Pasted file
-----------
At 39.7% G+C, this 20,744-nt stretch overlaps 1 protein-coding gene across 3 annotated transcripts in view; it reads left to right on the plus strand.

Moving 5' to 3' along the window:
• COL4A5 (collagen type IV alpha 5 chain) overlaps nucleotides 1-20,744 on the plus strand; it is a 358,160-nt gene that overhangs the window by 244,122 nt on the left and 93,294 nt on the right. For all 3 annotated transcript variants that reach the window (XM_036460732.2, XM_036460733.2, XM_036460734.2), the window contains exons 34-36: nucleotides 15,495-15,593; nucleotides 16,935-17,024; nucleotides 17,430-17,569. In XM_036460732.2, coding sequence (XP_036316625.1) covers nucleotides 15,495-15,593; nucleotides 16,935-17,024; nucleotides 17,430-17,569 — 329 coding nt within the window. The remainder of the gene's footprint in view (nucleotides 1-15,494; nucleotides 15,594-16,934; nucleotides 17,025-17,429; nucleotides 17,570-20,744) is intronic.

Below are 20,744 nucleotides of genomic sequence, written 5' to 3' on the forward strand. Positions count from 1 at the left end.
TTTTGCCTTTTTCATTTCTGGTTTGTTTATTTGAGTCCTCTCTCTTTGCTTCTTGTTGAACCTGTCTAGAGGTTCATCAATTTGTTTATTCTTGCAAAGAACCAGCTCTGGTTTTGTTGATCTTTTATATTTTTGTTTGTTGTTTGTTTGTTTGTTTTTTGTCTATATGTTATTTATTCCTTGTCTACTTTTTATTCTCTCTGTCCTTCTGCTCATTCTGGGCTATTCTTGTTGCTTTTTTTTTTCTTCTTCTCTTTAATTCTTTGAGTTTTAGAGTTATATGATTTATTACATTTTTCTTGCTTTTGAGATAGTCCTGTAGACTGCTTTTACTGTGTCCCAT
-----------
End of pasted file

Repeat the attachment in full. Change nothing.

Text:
At 39.7% G+C, this 20,744-nt stretch overlaps 1 protein-coding gene across 3 annotated transcripts in view; it reads left to right on the plus strand.

Moving 5' to 3' along the window:
• COL4A5 (collagen type IV alpha 5 chain) overlaps nucleotides 1-20,744 on the plus strand; it is a 358,160-nt gene that overhangs the window by 244,122 nt on the left and 93,294 nt on the right. For all 3 annotated transcript variants that reach the window (XM_036460732.2, XM_036460733.2, XM_036460734.2), the window contains exons 34-36: nucleotides 15,495-15,593; nucleotides 16,935-17,024; nucleotides 17,430-17,569. In XM_036460732.2, coding sequence (XP_036316625.1) covers nucleotides 15,495-15,593; nucleotides 16,935-17,024; nucleotides 17,430-17,569 — 329 coding nt within the window. The remainder of the gene's footprint in view (nucleotides 1-15,494; nucleotides 15,594-16,934; nucleotides 17,025-17,429; nucleotides 17,570-20,744) is intronic.

Below are 20,744 nucleotides of genomic sequence, written 5' to 3' on the forward strand. Positions count from 1 at the left end.
TTTTGCCTTTTTCATTTCTGGTTTGTTTATTTGAGTCCTCTCTCTTTGCTTCTTGTTGAACCTGTCTAGAGGTTCATCAATTTGTTTATTCTTGCAAAGAACCAGCTCTGGTTTTGTTGATCTTTTATATTTTTGTTTGTTGTTTGTTTGTTTGTTTTTTGTCTATATGTTATTTATTCCTTGTCTACTTTTTATTCTCTCTGTCCTTCTGCTCATTCTGGGCTATTCTTGTTGCTTTTTTTTTTCTTCTTCTCTTTAATTCTTTGAGTTTTAGAGTTATATGATTTATTACATTTTTCTTGCTTTTGAGATAGTCCTGTAGACTGCTTTTACTGTGTCCCAT